Politicians and industry says Transport Canada is wrong about ethyl benzene spill amount
Transport Canada says just four to five gallons of ethyl benzene spilled into the St. Clair River from the Sichem Montreal.
But both emergency officials and industry leader are questioning the finding.
In August 2012, the Sichem was unloading at Stryolutions in St. Clair Township when it spilled ethyl benzene into the river. Emergency officials were only notified when downstream monitors detected the chemical in the water. Then water intakes at Walpole Island and Wallaceburg were closed for a number of days as a precaution.
Transport Canada recently finished its investigation finding about four or five gallons of ethyl benzene spilled from the Sichem while it was unloading. Officials concluded that “most of it evaporated rapidly.”
St. Clair Township Fire Chief Roy Dewhirst chuckled when he heard Transport Canada’s finding. “I think there was significantly more than that,” he says. “They picked up levels (of ethyl benzene) all the way down to Courtright.” That’s about 10 kilometers away from the source of the spill.
“I believe it was significantly more than five gallons because it had leaked out and it leaked on into the night and into one and two in the morning…it was hot and it would have evaporated very quickly and to get to levels into Courtright, I find it hard to believe.”
Dean Edwardson of the Sarnia Lambton Environmental Association – a group funded by the Chemical Valley industries – agrees with Dewhirst.
“No,” Edwardson responded when asked if four to five gallons was possible. “I think it was more than that but I don’t have a number. It doesn’t seem probable in my opinion.
“We had picked up ethyl benzene in our monitor (in Courtright) – with four to five gallons, with that distance and the potential for dilution, it wouldn’t have picked it up. Intuitively, it doesn’t seem accurate.”
Edwardson says SLEA’s monitoring equipment picked up 3.32 parts per billion of ethyl benzene – a level not high enough to harm human health according to the US Environmental Protection Agency but above the provincial standards for esthetics. He says it is more likely there were hundreds of gallons spilled.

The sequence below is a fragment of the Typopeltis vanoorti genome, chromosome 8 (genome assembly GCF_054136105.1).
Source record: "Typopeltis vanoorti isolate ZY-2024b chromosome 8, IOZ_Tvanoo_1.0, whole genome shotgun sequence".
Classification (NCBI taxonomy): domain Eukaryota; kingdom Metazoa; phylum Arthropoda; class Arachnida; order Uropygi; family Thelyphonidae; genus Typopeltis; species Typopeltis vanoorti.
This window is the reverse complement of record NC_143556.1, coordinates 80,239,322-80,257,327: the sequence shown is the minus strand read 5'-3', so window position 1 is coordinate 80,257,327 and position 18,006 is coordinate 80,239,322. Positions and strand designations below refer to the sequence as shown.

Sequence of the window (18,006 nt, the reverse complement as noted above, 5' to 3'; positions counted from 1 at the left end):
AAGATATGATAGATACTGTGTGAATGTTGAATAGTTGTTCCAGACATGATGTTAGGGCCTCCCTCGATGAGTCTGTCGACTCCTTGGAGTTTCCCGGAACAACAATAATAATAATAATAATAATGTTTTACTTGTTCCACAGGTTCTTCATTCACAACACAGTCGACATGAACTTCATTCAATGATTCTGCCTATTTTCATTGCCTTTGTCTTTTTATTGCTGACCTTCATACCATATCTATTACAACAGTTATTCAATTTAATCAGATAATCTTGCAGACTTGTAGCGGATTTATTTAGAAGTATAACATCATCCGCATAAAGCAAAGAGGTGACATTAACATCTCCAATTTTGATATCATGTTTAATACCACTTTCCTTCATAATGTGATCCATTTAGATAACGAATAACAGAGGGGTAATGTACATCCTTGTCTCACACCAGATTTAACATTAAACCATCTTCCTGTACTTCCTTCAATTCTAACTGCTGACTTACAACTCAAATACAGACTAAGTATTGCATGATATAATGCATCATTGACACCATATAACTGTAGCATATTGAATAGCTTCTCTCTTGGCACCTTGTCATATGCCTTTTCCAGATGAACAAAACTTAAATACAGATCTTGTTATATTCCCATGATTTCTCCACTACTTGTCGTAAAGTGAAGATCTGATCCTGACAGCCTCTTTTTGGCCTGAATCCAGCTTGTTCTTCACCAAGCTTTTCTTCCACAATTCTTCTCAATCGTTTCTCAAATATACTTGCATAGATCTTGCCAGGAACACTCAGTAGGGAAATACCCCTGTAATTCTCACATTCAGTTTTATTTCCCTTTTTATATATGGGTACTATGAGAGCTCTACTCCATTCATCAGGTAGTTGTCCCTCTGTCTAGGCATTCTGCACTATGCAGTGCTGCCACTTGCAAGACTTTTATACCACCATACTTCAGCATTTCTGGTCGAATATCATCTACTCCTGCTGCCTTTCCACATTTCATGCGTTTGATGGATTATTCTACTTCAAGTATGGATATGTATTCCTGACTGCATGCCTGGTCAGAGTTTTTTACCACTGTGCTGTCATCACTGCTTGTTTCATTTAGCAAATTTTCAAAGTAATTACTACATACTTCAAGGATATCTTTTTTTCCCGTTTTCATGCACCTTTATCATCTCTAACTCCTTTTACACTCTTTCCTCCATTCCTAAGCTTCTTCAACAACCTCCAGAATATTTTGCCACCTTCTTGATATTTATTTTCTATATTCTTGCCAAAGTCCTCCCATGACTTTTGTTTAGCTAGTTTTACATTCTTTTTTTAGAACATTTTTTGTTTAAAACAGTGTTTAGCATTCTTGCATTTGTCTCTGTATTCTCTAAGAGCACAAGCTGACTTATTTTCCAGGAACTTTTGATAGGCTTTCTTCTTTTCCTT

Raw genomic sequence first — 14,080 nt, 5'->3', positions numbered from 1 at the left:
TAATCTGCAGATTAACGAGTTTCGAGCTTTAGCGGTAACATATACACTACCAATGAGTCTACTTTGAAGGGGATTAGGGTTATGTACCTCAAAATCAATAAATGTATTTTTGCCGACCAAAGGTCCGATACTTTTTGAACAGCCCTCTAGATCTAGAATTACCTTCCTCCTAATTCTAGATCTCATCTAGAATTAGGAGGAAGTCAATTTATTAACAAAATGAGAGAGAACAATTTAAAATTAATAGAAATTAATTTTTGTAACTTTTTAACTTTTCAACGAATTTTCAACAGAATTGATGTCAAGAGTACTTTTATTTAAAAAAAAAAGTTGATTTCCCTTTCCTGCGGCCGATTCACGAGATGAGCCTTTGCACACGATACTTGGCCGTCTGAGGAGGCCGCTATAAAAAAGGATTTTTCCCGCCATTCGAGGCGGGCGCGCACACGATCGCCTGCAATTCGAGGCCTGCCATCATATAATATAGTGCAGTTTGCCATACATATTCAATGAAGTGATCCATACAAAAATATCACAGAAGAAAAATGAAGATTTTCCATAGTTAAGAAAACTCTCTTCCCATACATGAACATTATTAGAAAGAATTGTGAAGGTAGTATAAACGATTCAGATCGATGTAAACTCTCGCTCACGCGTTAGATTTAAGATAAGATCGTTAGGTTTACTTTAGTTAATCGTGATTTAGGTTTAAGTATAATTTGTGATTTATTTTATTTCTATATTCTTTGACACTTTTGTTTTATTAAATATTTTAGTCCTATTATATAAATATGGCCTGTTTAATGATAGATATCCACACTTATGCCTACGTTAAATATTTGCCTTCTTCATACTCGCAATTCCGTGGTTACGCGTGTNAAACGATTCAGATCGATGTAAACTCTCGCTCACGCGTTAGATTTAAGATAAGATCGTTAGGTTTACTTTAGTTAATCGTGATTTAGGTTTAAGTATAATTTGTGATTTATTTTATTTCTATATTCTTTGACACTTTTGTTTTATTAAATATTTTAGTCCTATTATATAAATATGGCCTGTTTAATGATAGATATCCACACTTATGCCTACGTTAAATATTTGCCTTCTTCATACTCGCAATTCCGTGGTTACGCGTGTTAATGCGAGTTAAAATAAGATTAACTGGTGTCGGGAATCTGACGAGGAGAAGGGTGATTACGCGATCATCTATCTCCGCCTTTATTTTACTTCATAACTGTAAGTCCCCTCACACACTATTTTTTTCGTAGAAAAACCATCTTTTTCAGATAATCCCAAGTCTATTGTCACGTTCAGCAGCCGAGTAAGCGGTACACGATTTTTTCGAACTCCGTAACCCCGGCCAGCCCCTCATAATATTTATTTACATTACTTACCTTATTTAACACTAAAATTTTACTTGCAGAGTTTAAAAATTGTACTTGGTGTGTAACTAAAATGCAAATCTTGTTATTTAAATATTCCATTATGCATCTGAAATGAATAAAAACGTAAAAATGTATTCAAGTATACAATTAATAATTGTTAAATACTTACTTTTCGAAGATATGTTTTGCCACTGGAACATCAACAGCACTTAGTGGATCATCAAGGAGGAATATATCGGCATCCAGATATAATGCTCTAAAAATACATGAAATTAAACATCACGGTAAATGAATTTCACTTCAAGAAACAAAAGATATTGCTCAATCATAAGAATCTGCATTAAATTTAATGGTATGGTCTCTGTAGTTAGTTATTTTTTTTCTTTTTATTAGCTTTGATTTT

“The problem was it was coming off the boat and there were no gauges to monitor…to determine exactly what went overboard.”
After its investigation, Transport Canada levied a $7,800 fine against the owners of the Sichem.
Local politicians called it “not even a slap on the wrist” and “peanuts” adding the dollar amount would not encourage shipping companies to make sure this didn’t happen again.
But Transport Canada spokesperson Pamela Mintern says fines are based on the ministry’s regulations. “It was determined in this incident that there was a violation of section 187 of the Canada Shipping Act 2001,” writes Mintern in an email to Sarnia-Lambton This Week. “The penalties for a violation of this section range from $1,250 to $25,000. For a first offence, the penalty for a corporation or vessel is $6,000. This baseline amount may be adjusted by considering any mitigating or aggravating factors. For a first offence, the administrative monetary penalty amount can be increased by as much as 30 percent but it cannot be reduced, despite any mitigating factor.
“Considering all the factors in this incident, a penalty of $7,800 was deemed to be the appropriate amount.”
St. Clair Township Mayor Steve Arnold still says Transport Canada should have done more. “If the fine was the maximum ($25,000) at least it drives the point home…It says ‘we take this seriously.’
“One third says ‘it is not really that important; here you go.’”